Why I bought Solana, the most serious Ethereum challenger

Why I bought Solana, the most serious Ethereum challenger
Photo by Zack Dowdy / Unsplash

I bought Solana last week. The technological merits of Solana compared to Ethereum jumped out on me. As an engineer, technological superiority appeals to me.

To appreciate Solana, one has to understand Ethereum first, particularly its limitations. Without getting too technical, investors can view Ethereum as AWS (Amazon Web Services) for DeFi (Decentralized Finance) apps. Ethereum is a platform to build DeFi applications . Whenever a DeFi user makes a transaction on the Ethereum blockchain, he has to pay gas fees with Ether, the Ethereum cryptocurrency.

Defi growth from May2020 to May2021

Chart shows Total Value Locked(USD) into Defi apps from May2020 to May2021

Here is the problem with Ethereum. With DeFi applications growing by 88x in a year, Ethereum has become heavily congested resulting in very high gas fees and slow transactions. Users with time-sensitive transactions can speed up their transactions by opting to pay higher gas fees. This raises gas fees. Since gas fees are paid in Ether, the fast-appreciating value of Ether(up >500% year-to-date) further inflates gas fees. As of 12 Nov 2021, the average Ethereum gas fees was USD5.68. I have heard of people complaining about paying USD400 in some cases.

Average Ethereum gas fees in 2021 (https://ycharts.com/indicators/ethereum_average_transaction_fee)

Where does Solana come in? Solana transaction fees are really cheap. It averages at $0.00025 per transaction which is as good as negligible.

Does cheap come at a lower quality? Not really. Solana processes transactions more than 1000 times faster than Ethereum. This is an important feature because slow transaction is a headache for Ethereum users. The slow speed is also a cap on future growth for projects built on Ethereum. Solana can process 50,000 transactions per second (TPS), faster than even Visa which has a proven payment network.

Imagine that you are a customer of AWS and a new contender charges fees that are 60 thousand times lower with 1000 times faster speed. With both slow speed and high fees being major problems for your business, would you not seriously consider switching to the new vendor?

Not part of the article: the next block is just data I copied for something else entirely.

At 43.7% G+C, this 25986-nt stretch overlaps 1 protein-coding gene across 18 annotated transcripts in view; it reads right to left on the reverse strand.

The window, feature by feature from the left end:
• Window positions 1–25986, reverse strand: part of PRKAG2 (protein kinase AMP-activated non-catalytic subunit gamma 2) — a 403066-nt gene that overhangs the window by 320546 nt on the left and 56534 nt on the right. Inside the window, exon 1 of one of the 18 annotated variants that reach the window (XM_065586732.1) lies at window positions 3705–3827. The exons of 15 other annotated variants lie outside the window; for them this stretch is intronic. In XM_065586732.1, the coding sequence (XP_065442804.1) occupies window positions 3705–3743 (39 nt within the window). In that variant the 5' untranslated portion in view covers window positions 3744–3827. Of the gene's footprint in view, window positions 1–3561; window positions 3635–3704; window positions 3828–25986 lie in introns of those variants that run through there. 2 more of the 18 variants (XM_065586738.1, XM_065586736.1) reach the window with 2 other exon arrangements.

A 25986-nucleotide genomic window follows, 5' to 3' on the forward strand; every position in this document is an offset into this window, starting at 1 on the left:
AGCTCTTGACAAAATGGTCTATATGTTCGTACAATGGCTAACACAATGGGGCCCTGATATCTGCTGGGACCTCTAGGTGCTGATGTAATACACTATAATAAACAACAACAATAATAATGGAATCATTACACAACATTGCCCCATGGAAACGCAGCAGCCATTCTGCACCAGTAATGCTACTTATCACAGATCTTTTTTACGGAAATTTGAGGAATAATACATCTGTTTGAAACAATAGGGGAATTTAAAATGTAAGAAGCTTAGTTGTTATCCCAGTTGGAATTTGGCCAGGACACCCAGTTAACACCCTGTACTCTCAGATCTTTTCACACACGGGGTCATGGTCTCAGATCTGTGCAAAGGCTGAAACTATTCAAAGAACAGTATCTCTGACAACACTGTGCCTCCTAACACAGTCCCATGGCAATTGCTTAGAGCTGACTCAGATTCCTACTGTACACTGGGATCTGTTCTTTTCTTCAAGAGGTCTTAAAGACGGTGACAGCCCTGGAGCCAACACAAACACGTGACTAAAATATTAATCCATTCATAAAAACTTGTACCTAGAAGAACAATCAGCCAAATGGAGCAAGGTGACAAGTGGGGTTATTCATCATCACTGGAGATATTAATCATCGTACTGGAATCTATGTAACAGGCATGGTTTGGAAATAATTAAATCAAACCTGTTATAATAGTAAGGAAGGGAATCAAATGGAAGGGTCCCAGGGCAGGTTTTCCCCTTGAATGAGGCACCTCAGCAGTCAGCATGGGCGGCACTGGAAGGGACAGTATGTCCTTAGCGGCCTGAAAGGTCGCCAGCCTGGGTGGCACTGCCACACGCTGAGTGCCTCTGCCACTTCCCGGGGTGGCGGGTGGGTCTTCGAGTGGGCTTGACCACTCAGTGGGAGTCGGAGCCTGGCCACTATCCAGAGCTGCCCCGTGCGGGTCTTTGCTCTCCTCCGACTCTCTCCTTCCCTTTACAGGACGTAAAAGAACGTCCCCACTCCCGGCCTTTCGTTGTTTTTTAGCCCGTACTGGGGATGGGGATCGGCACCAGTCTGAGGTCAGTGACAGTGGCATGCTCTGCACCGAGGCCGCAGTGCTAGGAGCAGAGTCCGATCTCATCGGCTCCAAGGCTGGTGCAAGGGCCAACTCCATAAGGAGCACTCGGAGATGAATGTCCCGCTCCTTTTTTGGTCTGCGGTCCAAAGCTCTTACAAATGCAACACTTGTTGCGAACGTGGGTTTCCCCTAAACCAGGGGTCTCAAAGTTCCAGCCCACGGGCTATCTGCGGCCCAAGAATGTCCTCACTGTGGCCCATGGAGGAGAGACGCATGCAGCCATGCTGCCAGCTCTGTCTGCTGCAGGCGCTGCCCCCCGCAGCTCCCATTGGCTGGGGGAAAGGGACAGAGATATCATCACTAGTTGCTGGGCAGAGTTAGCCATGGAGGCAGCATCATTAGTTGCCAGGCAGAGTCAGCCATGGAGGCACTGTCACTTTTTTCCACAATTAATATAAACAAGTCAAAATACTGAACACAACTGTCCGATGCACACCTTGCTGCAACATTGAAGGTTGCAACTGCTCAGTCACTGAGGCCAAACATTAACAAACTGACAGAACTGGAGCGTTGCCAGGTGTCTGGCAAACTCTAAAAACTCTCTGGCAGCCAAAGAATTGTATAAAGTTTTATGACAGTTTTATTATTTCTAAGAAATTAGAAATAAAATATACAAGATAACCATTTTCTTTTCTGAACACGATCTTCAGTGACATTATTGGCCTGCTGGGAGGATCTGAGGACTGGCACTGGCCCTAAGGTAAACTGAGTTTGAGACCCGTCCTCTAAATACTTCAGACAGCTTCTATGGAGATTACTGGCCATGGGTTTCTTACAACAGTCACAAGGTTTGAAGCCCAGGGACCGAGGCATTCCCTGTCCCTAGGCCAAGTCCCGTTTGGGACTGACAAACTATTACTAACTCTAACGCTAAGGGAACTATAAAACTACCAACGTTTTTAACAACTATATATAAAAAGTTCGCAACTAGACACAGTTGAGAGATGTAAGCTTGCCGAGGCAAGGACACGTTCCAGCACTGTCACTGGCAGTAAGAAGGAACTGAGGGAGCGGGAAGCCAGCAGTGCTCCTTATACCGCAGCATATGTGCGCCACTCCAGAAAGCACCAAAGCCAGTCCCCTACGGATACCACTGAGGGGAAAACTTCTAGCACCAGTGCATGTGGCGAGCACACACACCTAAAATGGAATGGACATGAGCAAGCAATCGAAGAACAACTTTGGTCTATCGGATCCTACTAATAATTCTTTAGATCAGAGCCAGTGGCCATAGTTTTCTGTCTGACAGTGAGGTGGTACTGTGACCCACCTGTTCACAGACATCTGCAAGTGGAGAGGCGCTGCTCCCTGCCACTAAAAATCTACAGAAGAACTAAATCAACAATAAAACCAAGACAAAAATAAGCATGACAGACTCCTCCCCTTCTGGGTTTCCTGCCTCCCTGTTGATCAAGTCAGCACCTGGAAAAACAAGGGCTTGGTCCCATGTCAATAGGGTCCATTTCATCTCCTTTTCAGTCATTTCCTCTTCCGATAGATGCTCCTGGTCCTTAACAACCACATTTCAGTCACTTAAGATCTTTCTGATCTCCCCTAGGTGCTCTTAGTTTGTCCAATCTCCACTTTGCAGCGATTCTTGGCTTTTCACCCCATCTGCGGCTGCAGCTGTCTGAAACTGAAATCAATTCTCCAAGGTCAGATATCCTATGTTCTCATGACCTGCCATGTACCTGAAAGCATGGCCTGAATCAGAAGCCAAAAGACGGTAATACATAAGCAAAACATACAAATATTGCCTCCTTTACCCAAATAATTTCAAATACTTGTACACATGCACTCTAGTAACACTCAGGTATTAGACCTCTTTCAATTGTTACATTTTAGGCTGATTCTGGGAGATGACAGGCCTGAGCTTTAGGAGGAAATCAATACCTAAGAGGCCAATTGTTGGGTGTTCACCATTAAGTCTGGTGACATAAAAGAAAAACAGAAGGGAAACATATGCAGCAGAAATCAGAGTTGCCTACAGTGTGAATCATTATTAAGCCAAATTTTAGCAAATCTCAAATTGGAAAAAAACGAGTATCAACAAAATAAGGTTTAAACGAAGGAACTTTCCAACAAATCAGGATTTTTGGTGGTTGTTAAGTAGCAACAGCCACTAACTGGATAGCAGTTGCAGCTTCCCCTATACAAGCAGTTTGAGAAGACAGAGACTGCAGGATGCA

Although Solana is not the only Ethereum challenger today, I regard it as the most serious challenger because it has the lowest transaction fees and fastest speed among the "Ethereum killers".

Like most engineering solutions, technological improvements come with a trade-off. Solana is not as decentralized as Ethereum. Blockchain's main strength of being trustless and immutable stems from its decentralization. If a blockchain is not decentralized enough, there is a tiny risk that the contents of the blockchain can be manipulated. This is the main criticism levelled at "Ethereum killers" which are less decentralized than Ethereum.

A good measure of decentralization is the number of validators/miners whose job is to process transactions for the blockchain. The more of them, the more decentralized is the blockchain.

The key question is whether the lesser decentralization is tolerable. Binance Smart Chain(BSC) is one of the most popular Ethereum-compatible blockchain today. It has only 21 validators by design. Solana has more than 1000 validators, far more than BSC.

Although the number of validators/miners is a good measure of decentralization in blockchains, it is irrelevant if ownership of the blockchain is concentrated in a few hands, for blockchains that are based on a proof-of-stake mechanism. Blockchains like Solana and BSC runs on a proof-of-stake consensus mechanism.